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The end of the shift, a pitch clock, larger bags... Changes for the better?

With another ‘deadline’ looming, at least the players and owners have agreed on something…

MLB: JUL 19 Nationals at Braves
Washington Nationals manager Davey Martinez won’t be using his shift signals much starting in the 2023 season.
Photo by Rich von Biberstein/Icon Sportswire via Getty Images

So this time, maybe they really mean it.

Tuesday is supposed to be another big “deadline” for the the Major League baseball collective bargaining negotiations. The Athletic’s Evan Drellich tweeted that without a deal by the end of the day, MLB plans to cancel another week of games.

So this same thing happened last week, and the first week of games games was canceled, only now Commissioner Rob Manfred is apparently ready to reschedule those games instead, if a deal gets done. Another stroke of credibility for the commissioner.

And while the two sides are still far apart on competitive balance tax thresholds and postseason parameters, they have apparently agreed on a few things that are important to us fans. While some of them may change the game as we know it, agreeing to them has brough both sides closer to ending 96-day lockout that has threatened the 2022 season.

The Major League Baseball Players’ Association has agreed to rules changes starting in 2023 that would allow MLB to ban defensive shifts, implement a pitch clock, and enlarge the bases. Like the owners’ approval of a universal designated hitter, the player concessions are contingent on the two sides reaching a larger deal.

And while the economic issues could take years to affect the competitive balance of the game, the rules changes agreed to this week will likely have an instant effect what we see at the ballpark.

The potential end of the shift is getting a lot of attention on Twitter, with former players lining up as both shift opponents and proponents. Former National Matt Adams, who famously broke a finger while trying bunt against the shift, tweeted that he has his own way to beat it.

Teams have been employing defensive shifts with greater frequency in the past five years, moving the shortstop and sometimes even the third baseman to the right side of the infield against left-handed line-drive hitters. Self-proclaimed baseball purists would argue the rules of baseball permit positioning players anywhere on the field, and that banning the shift is akin to banning zone defenses in basketball or outlawing the two-deep zone in football.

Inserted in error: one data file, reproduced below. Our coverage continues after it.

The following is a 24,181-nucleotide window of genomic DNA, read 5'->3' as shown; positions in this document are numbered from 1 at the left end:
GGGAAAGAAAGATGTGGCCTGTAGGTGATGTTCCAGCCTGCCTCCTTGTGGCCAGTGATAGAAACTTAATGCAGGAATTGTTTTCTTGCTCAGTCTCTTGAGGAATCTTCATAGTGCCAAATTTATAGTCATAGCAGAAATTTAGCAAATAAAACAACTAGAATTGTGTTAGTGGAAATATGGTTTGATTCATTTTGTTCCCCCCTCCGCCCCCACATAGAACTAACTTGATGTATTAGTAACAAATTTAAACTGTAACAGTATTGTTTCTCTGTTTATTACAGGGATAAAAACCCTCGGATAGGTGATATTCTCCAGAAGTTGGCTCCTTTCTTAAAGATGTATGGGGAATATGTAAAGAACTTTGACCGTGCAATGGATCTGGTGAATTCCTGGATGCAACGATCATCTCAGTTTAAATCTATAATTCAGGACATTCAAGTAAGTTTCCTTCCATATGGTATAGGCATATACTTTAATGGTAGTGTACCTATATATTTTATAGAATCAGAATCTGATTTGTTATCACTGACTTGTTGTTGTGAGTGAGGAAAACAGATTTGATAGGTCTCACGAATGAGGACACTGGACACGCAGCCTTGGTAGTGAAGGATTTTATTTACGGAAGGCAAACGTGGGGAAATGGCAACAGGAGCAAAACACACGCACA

The logic of the shift is that it takes away hits on sharp ground balls and line drives, and the logic for banning it is that it would increase balls in play, hits, and baserunners. But even the number crunchers who have taken over the game can’t agree on whether it will significantly increase any of them.

While more balls in play is the desired result, there are arguments that banning the shift would result in strikeouts because pitchers will throw fewer inside breaking pitches and induce less contact than they would with a shift behind them.

And what about the adage that players should just adjust their swings and bunt more, and that will keep defenses honest? These memes often include photos of Ted Williams and mention his .406 batting average in 1941.

Those memes don’t mention that while some teams tried a shift against Williams in his historic season, it wasn’t nearly on the magnitude of the MLB-leading 97.6 percent of plate appearances in which Royals’ DH Carlos Santana faced the shift in 2021. They also don’t mention that teams didn't regularly start shifting against Williams until 1946, when he returned from three years of service World War II. Williams hit .342 and won the AL MVP Award that season, so it’s still unclear whether it was effective.

And while many other Hall of Famers have famously beaten the shift over their careers, the tactic has proved so successful against most hitters in recent years that major league teams employed it on 30.1 percent of plate appearances last season.

The Cardinals’ Matt Carpenter, who once bunted for a double against Miami’s shift, told ESPN in 2018 that going the other way against the shift is not so easy. He argued he’d have more success trying to hit line drives for doubles against the shift than he would trying to single through empty left side.

While there was not much Twitter noise about it, the pitch clock is also intended to improve the pace of play discouraging the pitcher from stepping off the rubber. That might help shorten at-bats, but has anyone thought of limiting the number of times a batter can step out of the box?

Former Washington Senators’ ace and long-time big league pitching coach Dick Bosman told a Washington D.C. Baseball History meeting in 2019 that a pitch clock would not hurt pitchers, and it might speed up the game.

Larger bases are supposed to make base-stealing more attractive. Of course, what has made base stealing so unattractive in the first place is the replay rules. None of top 20 base stealers in baseball history was ever called out for over-sliding a bag by a millimeter based on a committee reading of an X-mo freeze frame. That’s the real reason the steal has gone out of style.

While it remains to be seen whether these new rules will make the game more exciting or compelling, it is certain that baseball with new rules is better than no baseball at all. Many will grumble, but even grumbling in reaction to what’s happening on the field is better than grumbling about nothing.